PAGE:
Autistic vs With Autism

  • This is quite the bone of contention. And it is not simply a disagreement over semantics. In overwhelming numbers autistic people, both verbal and non verbal have emphatically indicated they prefer 'autistic' over 'with autism'. They feel that autism is an innate part of their personality, not something they are 'afflicted with'. People first language is what we are all taught is politically correct, but there is nothing more politically INCORRECT than telling an entire population that their preferred moniker is wrong. When a person directs you to a different descriptor of themselves, RESPECT them. Do not tell them they are wrong or don't know better. That is the opposite of acceptance. In this case, the vast majority prefer 'autistic', so you should start with that, and switch if a person asks you too, not the other way round.  I once heard someone put it this way, 'You wouldn't say a person with left-handedness. Well autism is just as much a part of who I am as being left-handed. If I were not autistic I would not be the same person. I do not HAVE autism. A left handed red haired autistic is who I am '' .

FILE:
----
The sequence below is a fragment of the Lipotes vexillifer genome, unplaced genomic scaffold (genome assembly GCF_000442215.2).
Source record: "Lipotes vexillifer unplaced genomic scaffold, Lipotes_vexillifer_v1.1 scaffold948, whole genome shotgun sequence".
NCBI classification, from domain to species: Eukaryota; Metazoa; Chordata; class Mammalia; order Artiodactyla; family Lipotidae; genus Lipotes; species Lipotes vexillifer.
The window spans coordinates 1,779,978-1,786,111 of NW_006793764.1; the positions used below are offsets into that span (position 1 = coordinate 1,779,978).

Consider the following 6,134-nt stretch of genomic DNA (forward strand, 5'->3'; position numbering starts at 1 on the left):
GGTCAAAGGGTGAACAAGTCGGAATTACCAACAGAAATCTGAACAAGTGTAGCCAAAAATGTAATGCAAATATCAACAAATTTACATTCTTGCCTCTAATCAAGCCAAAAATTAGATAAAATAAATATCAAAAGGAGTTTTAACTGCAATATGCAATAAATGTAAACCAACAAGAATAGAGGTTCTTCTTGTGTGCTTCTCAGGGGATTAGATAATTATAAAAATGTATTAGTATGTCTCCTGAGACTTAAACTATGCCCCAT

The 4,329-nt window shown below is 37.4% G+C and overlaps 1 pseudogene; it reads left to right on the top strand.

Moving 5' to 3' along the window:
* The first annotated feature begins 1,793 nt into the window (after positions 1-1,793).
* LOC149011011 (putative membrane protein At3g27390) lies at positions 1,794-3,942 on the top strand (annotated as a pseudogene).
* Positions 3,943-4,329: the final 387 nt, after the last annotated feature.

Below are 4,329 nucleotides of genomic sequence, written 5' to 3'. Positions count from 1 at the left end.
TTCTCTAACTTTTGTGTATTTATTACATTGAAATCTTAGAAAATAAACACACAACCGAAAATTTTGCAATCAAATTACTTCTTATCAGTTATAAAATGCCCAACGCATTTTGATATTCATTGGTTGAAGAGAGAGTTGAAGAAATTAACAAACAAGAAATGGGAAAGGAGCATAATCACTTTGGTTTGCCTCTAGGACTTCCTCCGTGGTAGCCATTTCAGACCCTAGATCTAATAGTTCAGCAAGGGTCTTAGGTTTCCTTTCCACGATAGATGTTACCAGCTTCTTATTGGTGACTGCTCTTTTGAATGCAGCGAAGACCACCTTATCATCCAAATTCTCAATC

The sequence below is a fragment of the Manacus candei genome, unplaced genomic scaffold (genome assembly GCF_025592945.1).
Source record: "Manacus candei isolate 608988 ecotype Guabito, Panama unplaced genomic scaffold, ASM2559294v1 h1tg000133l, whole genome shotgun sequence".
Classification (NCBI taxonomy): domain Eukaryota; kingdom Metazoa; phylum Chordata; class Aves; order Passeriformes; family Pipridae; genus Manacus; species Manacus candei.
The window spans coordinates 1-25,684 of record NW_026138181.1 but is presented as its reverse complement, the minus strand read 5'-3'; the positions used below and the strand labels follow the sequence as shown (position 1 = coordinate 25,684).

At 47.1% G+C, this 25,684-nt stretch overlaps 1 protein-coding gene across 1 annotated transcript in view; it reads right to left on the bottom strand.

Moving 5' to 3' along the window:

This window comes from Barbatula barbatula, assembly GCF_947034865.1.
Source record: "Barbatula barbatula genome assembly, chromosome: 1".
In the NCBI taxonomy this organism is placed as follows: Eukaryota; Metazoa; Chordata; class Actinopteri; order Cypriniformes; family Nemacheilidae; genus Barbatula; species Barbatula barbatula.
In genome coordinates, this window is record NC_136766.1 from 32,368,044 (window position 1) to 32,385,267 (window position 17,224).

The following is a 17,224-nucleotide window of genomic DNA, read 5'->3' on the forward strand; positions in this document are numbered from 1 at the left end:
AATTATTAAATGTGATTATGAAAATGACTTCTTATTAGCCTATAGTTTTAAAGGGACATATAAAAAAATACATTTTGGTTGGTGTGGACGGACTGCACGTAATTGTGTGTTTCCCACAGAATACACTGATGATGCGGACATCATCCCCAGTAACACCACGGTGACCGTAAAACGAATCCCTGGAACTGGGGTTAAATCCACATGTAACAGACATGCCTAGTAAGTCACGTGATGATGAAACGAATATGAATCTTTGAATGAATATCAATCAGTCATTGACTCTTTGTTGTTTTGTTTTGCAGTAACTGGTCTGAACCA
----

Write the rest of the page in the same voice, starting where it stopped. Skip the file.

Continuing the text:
Autism Speaks